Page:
In late January 2016, the U.S. Senate passed a resolution honoring the life of my neighbor and friend, Anita Datar, the American victim in the November 20th terrorist attack in Mali. The resolution acknowledges her many accomplishments: she served as a volunteer in Senegal, where she embraced the Peace Corps’ value of promoting a better understanding of people and their cultures from countries around the world as a tool for promoting peace. She became an international health and development expert focused on reproductive health, family planning, and HIV. She helped found Tulalens, a nonprofit working to connect under-served communities to quality health services by crowd-sourcing information on the health clinic experiences of pregnant women. But the resolution also acknowledges what I admired most about Anita: her role as a mother.
Most importantly, Anita focused on her relationship with her son. The last time I saw her, she turned down my son’s request for a playdate. Since she was leaving the country soon, she planned to spend the day with her son. Like most employed parents, I struggle with work-life balance and finding enough time to spend one-on-one with my three children. But Anita made this a priority. Sharing parent-child time and positive communication are family strengths that support children’s positive development. These should occur over time with a parent (or other adult) who has a strong, emotional attachment with the child and who is committed to the child. Renowned developmental psychologist Urie Bronfenbrenner is commonly credited as translating his proposition in layman’s terms thusly: “Every child needs at least one adult who is irrationally crazy about him or her.” Although I can’t verify the authenticity of this quote, it is clear that Anita was crazy about her son.
Anita’s devotion to her son naturally guided her approach for parenting together with her son’s father. A divorced parent, she explained: “We are team Rohan.” While divorce presents many challenges for children, research shows that children’s adjustment tends to be better when they maintain contact with the non-resident parent, when parental conflict is low, and when parents collaborate. Here, too, she was a role model for me. As an adoptive parent, I also navigate relationships with my children’s other parents, through open adoption. Open adoptions are adoptions in which children maintain some degree of contact with their birth families. Studies of open adoption have generally found no negative effect on children’s adjustment, but openness can be tricky to navigate.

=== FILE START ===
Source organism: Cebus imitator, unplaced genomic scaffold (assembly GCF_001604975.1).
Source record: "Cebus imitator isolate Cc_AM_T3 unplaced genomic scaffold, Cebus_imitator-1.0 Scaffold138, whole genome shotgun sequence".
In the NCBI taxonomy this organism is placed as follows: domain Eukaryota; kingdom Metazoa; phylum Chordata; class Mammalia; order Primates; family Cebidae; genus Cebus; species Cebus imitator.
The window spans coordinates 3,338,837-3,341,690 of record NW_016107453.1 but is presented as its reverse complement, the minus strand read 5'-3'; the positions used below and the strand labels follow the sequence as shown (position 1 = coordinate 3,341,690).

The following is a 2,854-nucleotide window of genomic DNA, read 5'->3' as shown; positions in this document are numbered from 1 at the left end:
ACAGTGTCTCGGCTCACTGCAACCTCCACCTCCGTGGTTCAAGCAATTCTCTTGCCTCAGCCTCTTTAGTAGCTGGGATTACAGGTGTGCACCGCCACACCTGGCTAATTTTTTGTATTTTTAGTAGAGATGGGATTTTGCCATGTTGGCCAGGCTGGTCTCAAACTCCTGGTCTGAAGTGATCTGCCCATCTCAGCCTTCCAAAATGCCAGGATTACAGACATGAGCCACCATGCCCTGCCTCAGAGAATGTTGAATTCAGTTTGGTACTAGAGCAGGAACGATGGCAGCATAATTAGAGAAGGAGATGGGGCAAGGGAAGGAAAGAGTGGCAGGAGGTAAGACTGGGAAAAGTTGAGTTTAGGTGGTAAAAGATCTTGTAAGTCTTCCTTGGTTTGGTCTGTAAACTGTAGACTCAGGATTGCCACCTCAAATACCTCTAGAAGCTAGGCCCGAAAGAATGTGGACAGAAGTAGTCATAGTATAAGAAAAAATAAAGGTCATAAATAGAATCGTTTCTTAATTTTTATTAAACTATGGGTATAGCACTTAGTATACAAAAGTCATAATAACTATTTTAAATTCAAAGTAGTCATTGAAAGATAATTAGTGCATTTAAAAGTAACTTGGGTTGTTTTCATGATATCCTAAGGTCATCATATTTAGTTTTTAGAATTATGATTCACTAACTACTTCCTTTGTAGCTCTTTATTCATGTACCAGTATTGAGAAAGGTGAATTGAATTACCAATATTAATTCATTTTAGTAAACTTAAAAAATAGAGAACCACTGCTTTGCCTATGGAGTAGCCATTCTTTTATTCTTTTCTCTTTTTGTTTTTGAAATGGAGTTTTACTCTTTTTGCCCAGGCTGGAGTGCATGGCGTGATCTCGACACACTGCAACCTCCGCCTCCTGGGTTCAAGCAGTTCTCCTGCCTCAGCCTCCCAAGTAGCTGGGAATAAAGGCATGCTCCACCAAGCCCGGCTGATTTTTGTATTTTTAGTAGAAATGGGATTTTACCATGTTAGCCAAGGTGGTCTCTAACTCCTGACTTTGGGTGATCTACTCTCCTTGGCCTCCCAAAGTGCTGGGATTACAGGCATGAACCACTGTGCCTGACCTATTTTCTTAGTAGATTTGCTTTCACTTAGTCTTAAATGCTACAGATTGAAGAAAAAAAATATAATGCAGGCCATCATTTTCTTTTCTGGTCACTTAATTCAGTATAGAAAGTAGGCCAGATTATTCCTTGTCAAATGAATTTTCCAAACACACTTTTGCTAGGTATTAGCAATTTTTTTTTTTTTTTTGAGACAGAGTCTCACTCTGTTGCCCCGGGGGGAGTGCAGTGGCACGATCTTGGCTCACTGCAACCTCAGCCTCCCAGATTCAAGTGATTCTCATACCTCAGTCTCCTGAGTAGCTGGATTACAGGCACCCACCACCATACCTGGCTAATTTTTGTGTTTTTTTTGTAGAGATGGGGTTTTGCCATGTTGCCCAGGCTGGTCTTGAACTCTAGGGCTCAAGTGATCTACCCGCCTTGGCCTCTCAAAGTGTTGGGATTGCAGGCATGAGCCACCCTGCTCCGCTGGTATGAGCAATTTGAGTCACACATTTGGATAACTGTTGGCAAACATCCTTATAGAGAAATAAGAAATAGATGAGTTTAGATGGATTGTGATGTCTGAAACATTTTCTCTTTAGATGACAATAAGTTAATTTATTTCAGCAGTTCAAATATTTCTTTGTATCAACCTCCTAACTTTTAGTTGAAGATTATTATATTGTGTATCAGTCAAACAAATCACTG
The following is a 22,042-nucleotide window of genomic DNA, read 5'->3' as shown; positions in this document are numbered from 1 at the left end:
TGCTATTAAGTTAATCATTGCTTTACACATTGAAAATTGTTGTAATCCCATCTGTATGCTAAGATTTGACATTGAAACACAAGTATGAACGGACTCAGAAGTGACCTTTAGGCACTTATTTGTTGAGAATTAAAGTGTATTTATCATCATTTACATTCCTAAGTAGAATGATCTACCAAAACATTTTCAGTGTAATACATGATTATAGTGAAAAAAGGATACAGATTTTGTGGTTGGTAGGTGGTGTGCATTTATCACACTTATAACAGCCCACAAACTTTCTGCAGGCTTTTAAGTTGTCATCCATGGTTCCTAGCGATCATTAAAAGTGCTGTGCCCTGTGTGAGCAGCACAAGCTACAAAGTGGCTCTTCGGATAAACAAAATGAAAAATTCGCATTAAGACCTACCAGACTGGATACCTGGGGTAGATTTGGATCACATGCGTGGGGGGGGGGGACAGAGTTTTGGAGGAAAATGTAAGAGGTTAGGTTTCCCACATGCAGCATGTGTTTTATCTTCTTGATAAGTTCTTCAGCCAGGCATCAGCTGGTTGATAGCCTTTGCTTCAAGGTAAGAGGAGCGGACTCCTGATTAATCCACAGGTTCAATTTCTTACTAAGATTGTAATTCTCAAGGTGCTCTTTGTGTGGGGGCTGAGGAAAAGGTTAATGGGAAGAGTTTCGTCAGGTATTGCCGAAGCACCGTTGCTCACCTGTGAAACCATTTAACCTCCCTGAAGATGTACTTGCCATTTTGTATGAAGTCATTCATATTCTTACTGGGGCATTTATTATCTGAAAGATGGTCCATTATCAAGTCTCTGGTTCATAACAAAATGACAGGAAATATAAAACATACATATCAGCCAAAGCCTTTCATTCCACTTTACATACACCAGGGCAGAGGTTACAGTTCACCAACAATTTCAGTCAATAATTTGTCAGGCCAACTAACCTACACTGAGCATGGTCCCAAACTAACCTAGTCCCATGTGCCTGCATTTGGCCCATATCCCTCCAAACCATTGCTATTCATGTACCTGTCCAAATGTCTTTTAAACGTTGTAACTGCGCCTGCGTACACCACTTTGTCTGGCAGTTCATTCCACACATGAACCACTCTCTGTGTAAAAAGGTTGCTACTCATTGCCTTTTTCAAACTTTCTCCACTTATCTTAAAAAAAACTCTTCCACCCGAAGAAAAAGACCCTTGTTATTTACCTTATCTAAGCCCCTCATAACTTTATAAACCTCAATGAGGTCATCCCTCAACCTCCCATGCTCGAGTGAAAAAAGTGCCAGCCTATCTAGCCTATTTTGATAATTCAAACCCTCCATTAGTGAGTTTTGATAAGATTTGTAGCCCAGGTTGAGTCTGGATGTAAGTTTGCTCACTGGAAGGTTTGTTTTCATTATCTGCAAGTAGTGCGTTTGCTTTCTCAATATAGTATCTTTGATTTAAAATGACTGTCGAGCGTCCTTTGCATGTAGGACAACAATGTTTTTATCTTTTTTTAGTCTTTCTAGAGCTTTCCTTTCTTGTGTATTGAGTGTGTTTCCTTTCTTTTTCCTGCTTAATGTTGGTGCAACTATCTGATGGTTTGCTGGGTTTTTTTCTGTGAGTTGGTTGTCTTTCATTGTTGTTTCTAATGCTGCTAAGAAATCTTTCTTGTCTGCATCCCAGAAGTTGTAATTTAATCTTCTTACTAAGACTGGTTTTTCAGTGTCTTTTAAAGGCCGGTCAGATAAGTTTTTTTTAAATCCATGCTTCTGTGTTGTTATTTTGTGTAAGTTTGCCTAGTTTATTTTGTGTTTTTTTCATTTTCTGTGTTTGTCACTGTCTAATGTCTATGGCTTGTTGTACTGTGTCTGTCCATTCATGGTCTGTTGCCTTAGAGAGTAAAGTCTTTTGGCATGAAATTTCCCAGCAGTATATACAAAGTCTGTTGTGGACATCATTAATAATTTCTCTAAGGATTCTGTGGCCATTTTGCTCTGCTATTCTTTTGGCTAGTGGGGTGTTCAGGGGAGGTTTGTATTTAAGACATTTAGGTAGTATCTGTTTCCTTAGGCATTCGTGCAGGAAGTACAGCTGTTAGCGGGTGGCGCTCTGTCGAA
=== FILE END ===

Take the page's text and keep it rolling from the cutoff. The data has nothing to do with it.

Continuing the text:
In her work and personal life, Anita embodied positive characteristics such as altruism, empathy, purpose, integrity, educational engagement, and social competence. In her, her son has an excellent model for critical constructs that will help him flourish as he grows through adolescence. Perhaps unsurprisingly, Anita’s family also demonstrates qualities such as hope and altruism. For example, her brother says that Anita would have called for “education and healthcare to prevent violence and poverty at home and abroad, not intolerance” in the face of terrorism. Already, indicators of flourishing are evident in her son. Rohan recently talked with his classmates, together with school staff and his father, about the circumstances that brought him to his new school. One child apparently said his aunt had told him that everyone in Africa is bad. Drawing from a perspective of empathy, Rohan responded: “No, not everyone is bad. Some people just have anger and hate in their hearts.”
Anita’s loss is especially terrible because, not only was she a beloved friend, family member, and colleague to many, she also worked to make the world a better place. But her legacy is broad and will endure. As just one example, for me and I suspect for others, she will forever be a role model for how to be a better parent.
Sharon Vandivere, Senior Research Scientist